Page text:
The World Organisation for Animal Health (OIE) confirmed the designation of the Centre during its annual general session in Paris in May 2010. OIE Collaborating Centres play a key role in the management of animal health issues and resulting impacts on the health of communities around the world. The OIE Collaborating Centre designation recognizes world leadership in aquatic epidemiological research for aquatic food production based at AVC and the National Veterinary Institute (Norway).
“Aquaculture is the fastest growing food sector in the world,” says Dr Larry Hammell, Co-director of the OIE Collaborating Centre, Director of AVC’s Centre for Aquatic Health Sciences and Innovation PEI Industry Research Chair in Epidemiology for Aquatic Food Production.
“Increasingly, countries around the world are turning to aquatic species as a source of high quality food for their populations,” explains Hammell. “This requires healthy food animals from healthy aquatic ecosystems. Establishing this Collaborating Centre is a timely and necessary step in supporting the future of aquatic health management on a global scale.”
“This partnership between our two institutions is a very exciting opportunity to solidify even stronger linkages, and develop research and training programs for other aquatic food producing countries,” says Dr. Edgar Brun, Head of the Epidemiology Section, National Veterinary Institute (Norway) and Co-director of the OIE Collaborating Centre.
Researchers from a range of aquatic health-related disciplines including finfish, mollusc and crustacean field studies will be part of the Centre. The Centre will focus on evidence-based health management using epidemiology--the study of disease in populations--for aquatic health issues.
It will also provide training for producers and scientists, conduct research involving local veterinarians and producers, and deliver services to the aquaculture industry and governments in areas such as:
- disease outbreak investigations and risk factor studies,
- surveillance and diagnostic test evaluation,
- disease control and clinical field trials,
- decision-support tools that deliver evidence-based outcomes to all levels of policy makers,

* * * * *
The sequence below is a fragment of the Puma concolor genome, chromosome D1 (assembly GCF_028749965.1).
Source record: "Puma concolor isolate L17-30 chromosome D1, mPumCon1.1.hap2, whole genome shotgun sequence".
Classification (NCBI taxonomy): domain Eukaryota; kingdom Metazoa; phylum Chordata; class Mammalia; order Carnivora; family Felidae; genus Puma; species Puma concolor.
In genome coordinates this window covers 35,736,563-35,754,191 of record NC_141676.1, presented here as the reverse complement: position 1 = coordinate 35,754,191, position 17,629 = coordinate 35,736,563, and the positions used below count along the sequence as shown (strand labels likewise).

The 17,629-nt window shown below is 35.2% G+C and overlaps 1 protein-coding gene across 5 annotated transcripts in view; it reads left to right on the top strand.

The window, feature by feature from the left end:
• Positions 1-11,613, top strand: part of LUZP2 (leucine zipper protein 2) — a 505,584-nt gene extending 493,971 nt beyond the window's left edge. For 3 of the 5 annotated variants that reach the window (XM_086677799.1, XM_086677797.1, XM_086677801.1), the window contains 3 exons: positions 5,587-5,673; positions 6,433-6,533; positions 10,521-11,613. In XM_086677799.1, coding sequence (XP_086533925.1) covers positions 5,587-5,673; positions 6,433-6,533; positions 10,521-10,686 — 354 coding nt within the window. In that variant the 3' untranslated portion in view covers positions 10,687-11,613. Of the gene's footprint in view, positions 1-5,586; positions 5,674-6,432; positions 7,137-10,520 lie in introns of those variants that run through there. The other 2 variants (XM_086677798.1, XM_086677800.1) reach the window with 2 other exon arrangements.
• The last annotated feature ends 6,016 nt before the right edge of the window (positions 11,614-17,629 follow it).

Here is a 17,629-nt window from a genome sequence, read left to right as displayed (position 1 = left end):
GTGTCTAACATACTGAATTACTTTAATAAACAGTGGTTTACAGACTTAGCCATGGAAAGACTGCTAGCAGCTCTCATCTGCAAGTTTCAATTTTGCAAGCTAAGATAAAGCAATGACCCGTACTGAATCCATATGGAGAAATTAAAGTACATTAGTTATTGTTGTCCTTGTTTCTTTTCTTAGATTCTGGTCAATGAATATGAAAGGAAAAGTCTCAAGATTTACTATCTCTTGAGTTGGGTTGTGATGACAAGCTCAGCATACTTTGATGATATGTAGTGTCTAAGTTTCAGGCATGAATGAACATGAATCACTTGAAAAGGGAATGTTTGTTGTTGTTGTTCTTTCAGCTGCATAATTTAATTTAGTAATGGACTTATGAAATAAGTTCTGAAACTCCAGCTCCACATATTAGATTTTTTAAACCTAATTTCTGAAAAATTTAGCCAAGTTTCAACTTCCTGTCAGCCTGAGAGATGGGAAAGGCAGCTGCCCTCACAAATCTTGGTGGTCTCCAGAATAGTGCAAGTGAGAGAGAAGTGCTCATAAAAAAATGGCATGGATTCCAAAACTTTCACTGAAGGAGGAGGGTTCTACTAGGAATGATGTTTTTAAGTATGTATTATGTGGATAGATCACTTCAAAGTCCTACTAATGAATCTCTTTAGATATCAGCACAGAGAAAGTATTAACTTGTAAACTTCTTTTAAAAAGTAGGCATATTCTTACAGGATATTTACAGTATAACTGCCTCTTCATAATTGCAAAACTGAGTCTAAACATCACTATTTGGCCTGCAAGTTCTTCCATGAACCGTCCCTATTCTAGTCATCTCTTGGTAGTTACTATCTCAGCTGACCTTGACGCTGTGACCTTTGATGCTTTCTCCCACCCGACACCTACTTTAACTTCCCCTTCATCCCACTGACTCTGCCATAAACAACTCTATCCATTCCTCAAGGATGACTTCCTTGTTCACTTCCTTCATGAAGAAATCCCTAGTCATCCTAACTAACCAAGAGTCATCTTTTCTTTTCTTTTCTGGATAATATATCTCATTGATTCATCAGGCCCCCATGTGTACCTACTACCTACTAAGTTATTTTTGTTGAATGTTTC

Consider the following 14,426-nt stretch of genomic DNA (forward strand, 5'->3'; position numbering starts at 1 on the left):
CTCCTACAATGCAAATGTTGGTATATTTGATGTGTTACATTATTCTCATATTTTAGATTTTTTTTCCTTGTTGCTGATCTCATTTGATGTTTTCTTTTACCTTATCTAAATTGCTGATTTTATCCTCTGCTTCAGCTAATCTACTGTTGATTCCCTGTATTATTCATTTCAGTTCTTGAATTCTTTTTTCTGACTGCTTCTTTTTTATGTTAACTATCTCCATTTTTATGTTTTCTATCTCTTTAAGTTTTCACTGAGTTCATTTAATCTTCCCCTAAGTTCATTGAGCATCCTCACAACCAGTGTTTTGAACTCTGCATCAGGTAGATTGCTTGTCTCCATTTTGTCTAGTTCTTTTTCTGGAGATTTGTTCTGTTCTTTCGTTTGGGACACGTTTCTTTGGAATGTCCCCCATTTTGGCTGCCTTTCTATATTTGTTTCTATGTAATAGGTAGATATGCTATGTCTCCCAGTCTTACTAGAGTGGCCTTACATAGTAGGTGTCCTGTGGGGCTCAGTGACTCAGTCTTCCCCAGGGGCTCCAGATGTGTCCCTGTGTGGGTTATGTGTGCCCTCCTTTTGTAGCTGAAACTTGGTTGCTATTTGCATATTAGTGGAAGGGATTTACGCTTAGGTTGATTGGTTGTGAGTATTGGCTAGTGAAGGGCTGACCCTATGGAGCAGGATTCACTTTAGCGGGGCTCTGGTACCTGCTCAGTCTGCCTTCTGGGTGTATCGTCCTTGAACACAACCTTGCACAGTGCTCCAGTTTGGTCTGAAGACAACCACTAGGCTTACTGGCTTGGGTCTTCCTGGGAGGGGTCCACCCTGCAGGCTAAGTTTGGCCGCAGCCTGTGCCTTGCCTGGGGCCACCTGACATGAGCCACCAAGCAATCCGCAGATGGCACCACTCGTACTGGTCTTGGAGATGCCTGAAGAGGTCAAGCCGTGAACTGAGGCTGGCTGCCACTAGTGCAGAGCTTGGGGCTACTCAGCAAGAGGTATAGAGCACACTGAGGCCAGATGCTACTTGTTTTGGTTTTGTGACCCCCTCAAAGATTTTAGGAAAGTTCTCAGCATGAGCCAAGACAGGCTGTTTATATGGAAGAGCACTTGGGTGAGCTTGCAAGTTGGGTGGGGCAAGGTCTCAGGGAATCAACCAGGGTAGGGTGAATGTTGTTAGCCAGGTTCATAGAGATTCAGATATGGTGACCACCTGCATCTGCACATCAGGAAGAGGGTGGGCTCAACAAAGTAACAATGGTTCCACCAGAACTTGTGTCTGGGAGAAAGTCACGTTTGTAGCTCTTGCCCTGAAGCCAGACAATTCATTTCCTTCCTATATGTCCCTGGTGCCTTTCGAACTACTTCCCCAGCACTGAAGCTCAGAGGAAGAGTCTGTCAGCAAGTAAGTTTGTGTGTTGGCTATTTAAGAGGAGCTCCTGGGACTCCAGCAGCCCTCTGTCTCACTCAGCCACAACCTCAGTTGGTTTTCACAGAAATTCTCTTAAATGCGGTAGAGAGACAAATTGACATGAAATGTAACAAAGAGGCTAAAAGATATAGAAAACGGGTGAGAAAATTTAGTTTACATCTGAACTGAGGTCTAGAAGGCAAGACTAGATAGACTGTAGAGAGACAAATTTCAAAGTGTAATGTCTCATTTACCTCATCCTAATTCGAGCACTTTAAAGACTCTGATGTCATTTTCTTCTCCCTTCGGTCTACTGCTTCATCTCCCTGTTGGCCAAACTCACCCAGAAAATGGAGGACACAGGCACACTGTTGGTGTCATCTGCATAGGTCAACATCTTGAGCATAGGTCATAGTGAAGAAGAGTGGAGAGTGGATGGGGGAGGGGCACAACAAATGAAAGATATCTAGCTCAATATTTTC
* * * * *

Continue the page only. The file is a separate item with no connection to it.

- training of experts in aquatic epidemiology and evidence-based health management,
- epidemiological risk assessment.
“Ensuring a safe, sustainable and affordable supply of food is an ongoing issue for much of the world’s growing population,” says Dr Brian Evans, Canada’s Chief Veterinary Officer and the country’s first Chief Food Safety Officer.
“The establishment of the OIE Collaborating Centre for Epidemiology and Risk Assessment of Aquatic Animal Diseases is an important contribution to both food security and to the global economy. Given the standards and competence that must be demonstrated to achieve designation by the OIE, it speaks volumes of the expertise and scientific excellence resident at AVC and at Norway’s National Veterinary Institute.”
The establishment of this OIE Collaborating Centre formalizes a network of global experts and will greatly increase knowledge and capacity needed to solve health management issues involving aquatic species. In addition to improving the health of aquatic species, the Centre will provide the scientific basis to influence international standards and guide policy decisions at all levels, including groups such as fish farmers, veterinarians, subnational and federal governments.
The Atlantic Veterinary College and the National Veterinary Institute (Norway) are world-leading academic-based aquatic health institutions. In addition to the OIE Collaborating Centre for Epidemiology and Risk Assessment of Aquatic Animal Diseases, AVC is home to an OIE Reference Laboratory for Infectious Salmon Anaemia (ISA), a Canada Excellence Research Chair in Aquatic Epidemiology, an Aquatic Diagnostics Laboratory, and several centres of aquatic species expertise.